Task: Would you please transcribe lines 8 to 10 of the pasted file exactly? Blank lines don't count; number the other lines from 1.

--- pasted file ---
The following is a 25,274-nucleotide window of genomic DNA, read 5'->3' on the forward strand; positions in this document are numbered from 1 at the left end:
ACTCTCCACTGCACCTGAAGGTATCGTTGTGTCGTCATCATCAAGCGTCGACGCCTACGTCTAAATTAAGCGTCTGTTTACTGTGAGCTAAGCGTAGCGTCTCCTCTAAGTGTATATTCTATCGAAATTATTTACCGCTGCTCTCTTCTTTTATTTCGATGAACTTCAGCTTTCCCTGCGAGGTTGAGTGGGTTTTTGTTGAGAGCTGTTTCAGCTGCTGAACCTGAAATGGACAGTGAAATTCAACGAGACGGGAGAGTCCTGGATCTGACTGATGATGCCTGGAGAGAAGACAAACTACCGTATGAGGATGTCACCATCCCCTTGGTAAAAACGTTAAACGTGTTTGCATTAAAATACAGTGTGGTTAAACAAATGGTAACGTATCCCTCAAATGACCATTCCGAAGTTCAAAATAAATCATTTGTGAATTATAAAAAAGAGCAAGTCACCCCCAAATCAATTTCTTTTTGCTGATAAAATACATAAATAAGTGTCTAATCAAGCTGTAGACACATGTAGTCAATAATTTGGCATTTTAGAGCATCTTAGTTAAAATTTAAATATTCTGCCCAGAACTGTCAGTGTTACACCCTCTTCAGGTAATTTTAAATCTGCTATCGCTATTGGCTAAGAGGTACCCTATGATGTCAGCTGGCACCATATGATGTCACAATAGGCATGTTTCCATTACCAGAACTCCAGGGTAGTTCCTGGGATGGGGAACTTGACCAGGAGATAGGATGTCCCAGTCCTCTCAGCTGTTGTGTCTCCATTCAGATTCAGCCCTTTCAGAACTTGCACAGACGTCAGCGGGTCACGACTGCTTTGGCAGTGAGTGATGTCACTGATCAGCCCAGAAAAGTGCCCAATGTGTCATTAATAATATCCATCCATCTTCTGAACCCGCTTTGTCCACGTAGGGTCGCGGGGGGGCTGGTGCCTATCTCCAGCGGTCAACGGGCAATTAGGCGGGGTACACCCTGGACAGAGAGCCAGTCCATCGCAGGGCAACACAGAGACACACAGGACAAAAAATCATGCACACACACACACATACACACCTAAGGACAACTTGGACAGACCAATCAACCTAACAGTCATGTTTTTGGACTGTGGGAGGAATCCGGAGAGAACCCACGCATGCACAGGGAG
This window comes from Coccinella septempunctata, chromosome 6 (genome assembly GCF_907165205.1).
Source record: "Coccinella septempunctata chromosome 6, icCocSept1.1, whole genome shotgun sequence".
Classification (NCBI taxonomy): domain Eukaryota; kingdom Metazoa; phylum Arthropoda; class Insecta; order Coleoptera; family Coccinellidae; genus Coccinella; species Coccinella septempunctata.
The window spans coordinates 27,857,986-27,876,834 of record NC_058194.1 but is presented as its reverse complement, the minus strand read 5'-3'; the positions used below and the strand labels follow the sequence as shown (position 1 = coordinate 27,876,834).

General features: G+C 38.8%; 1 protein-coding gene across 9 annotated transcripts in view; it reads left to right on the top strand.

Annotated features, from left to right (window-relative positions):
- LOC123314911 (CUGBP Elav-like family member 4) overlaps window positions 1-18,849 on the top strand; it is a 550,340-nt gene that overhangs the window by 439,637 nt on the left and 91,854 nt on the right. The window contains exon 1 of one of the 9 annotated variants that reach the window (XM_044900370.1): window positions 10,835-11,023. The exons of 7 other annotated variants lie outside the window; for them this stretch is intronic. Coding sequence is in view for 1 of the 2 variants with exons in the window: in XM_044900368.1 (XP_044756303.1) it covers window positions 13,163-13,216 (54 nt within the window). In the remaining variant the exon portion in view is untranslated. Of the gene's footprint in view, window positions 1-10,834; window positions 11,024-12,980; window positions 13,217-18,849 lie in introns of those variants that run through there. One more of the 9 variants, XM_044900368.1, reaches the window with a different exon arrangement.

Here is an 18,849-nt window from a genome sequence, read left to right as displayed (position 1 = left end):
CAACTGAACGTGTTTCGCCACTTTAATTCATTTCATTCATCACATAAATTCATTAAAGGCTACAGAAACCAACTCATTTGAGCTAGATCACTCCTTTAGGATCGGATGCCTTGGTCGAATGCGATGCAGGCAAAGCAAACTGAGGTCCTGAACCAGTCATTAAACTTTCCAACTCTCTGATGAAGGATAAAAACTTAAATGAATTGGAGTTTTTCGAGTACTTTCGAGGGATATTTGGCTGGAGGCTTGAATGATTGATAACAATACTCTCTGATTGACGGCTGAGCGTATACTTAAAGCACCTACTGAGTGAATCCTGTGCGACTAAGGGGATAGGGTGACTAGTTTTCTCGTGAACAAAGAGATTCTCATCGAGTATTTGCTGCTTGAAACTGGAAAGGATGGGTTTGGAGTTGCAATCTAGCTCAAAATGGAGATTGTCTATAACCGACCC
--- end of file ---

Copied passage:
Annotated features, from left to right (window-relative positions):
- LOC123314911 (CUGBP Elav-like family member 4) overlaps window positions 1-18,849 on the top strand; it is a 550,340-nt gene that overhangs the window by 439,637 nt on the left and 91,854 nt on the right. The window contains exon 1 of one of the 9 annotated variants that reach the window (XM_044900370.1): window positions 10,835-11,023. The exons of 7 other annotated variants lie outside the window; for them this stretch is intronic. Coding sequence is in view for 1 of the 2 variants with exons in the window: in XM_044900368.1 (XP_044756303.1) it covers window positions 13,163-13,216 (54 nt within the window). In the remaining variant the exon portion in view is untranslated. Of the gene's footprint in view, window positions 1-10,834; window positions 11,024-12,980; window positions 13,217-18,849 lie in introns of those variants that run through there. One more of the 9 variants, XM_044900368.1, reaches the window with a different exon arrangement.

Here is an 18,849-nt window from a genome sequence, read left to right as displayed (position 1 = left end):